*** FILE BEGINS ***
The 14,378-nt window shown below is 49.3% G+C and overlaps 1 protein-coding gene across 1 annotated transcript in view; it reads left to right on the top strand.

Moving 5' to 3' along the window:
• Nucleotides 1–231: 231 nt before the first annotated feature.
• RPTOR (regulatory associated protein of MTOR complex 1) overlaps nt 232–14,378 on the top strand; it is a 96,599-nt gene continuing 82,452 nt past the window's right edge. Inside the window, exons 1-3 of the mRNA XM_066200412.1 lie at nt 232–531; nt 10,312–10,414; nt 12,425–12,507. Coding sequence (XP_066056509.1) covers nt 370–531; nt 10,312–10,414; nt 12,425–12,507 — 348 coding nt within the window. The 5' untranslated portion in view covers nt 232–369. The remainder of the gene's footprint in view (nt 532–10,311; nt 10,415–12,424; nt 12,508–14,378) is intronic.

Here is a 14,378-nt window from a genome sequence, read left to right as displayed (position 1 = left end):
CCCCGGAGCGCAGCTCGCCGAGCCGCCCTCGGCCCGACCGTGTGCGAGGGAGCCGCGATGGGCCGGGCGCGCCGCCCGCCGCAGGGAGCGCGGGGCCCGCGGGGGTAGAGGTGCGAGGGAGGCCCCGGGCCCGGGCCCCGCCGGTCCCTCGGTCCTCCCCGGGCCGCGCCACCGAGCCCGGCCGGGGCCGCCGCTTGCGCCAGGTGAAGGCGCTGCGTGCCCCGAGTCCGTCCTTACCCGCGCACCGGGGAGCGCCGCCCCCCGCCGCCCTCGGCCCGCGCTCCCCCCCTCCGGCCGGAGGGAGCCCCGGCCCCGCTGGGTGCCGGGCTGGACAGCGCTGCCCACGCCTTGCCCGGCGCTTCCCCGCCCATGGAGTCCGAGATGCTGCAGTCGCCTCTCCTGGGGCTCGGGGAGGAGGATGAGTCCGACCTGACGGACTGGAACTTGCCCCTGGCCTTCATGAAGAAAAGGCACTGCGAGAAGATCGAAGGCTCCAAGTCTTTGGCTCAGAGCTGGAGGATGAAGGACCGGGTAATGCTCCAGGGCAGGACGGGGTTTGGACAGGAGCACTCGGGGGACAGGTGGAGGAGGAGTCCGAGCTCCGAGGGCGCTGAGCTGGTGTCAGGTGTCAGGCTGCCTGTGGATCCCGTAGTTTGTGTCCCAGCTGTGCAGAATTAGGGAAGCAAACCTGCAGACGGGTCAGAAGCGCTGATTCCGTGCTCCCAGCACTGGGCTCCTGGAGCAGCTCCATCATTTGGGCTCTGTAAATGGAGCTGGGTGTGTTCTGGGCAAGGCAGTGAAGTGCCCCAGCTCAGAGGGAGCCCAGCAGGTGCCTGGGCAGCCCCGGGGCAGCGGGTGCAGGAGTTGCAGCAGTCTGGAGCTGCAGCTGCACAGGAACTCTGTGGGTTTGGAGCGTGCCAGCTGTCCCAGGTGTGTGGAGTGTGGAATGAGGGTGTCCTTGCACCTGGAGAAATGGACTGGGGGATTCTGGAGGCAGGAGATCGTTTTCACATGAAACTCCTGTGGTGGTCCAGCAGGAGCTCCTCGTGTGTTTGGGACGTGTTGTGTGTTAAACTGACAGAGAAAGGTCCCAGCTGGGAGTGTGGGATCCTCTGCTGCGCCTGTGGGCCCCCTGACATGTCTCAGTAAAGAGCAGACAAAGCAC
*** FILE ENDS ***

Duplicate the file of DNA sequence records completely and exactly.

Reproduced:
The 14,378-nt window shown below is 49.3% G+C and overlaps 1 protein-coding gene across 1 annotated transcript in view; it reads left to right on the top strand.

Moving 5' to 3' along the window:
• Nucleotides 1–231: 231 nt before the first annotated feature.
• RPTOR (regulatory associated protein of MTOR complex 1) overlaps nt 232–14,378 on the top strand; it is a 96,599-nt gene continuing 82,452 nt past the window's right edge. Inside the window, exons 1-3 of the mRNA XM_066200412.1 lie at nt 232–531; nt 10,312–10,414; nt 12,425–12,507. Coding sequence (XP_066056509.1) covers nt 370–531; nt 10,312–10,414; nt 12,425–12,507 — 348 coding nt within the window. The 5' untranslated portion in view covers nt 232–369. The remainder of the gene's footprint in view (nt 532–10,311; nt 10,415–12,424; nt 12,508–14,378) is intronic.

Here is a 14,378-nt window from a genome sequence, read left to right as displayed (position 1 = left end):
CCCCGGAGCGCAGCTCGCCGAGCCGCCCTCGGCCCGACCGTGTGCGAGGGAGCCGCGATGGGCCGGGCGCGCCGCCCGCCGCAGGGAGCGCGGGGCCCGCGGGGGTAGAGGTGCGAGGGAGGCCCCGGGCCCGGGCCCCGCCGGTCCCTCGGTCCTCCCCGGGCCGCGCCACCGAGCCCGGCCGGGGCCGCCGCTTGCGCCAGGTGAAGGCGCTGCGTGCCCCGAGTCCGTCCTTACCCGCGCACCGGGGAGCGCCGCCCCCCGCCGCCCTCGGCCCGCGCTCCCCCCCTCCGGCCGGAGGGAGCCCCGGCCCCGCTGGGTGCCGGGCTGGACAGCGCTGCCCACGCCTTGCCCGGCGCTTCCCCGCCCATGGAGTCCGAGATGCTGCAGTCGCCTCTCCTGGGGCTCGGGGAGGAGGATGAGTCCGACCTGACGGACTGGAACTTGCCCCTGGCCTTCATGAAGAAAAGGCACTGCGAGAAGATCGAAGGCTCCAAGTCTTTGGCTCAGAGCTGGAGGATGAAGGACCGGGTAATGCTCCAGGGCAGGACGGGGTTTGGACAGGAGCACTCGGGGGACAGGTGGAGGAGGAGTCCGAGCTCCGAGGGCGCTGAGCTGGTGTCAGGTGTCAGGCTGCCTGTGGATCCCGTAGTTTGTGTCCCAGCTGTGCAGAATTAGGGAAGCAAACCTGCAGACGGGTCAGAAGCGCTGATTCCGTGCTCCCAGCACTGGGCTCCTGGAGCAGCTCCATCATTTGGGCTCTGTAAATGGAGCTGGGTGTGTTCTGGGCAAGGCAGTGAAGTGCCCCAGCTCAGAGGGAGCCCAGCAGGTGCCTGGGCAGCCCCGGGGCAGCGGGTGCAGGAGTTGCAGCAGTCTGGAGCTGCAGCTGCACAGGAACTCTGTGGGTTTGGAGCGTGCCAGCTGTCCCAGGTGTGTGGAGTGTGGAATGAGGGTGTCCTTGCACCTGGAGAAATGGACTGGGGGATTCTGGAGGCAGGAGATCGTTTTCACATGAAACTCCTGTGGTGGTCCAGCAGGAGCTCCTCGTGTGTTTGGGACGTGTTGTGTGTTAAACTGACAGAGAAAGGTCCCAGCTGGGAGTGTGGGATCCTCTGCTGCGCCTGTGGGCCCCCTGACATGTCTCAGTAAAGAGCAGACAAAGCAC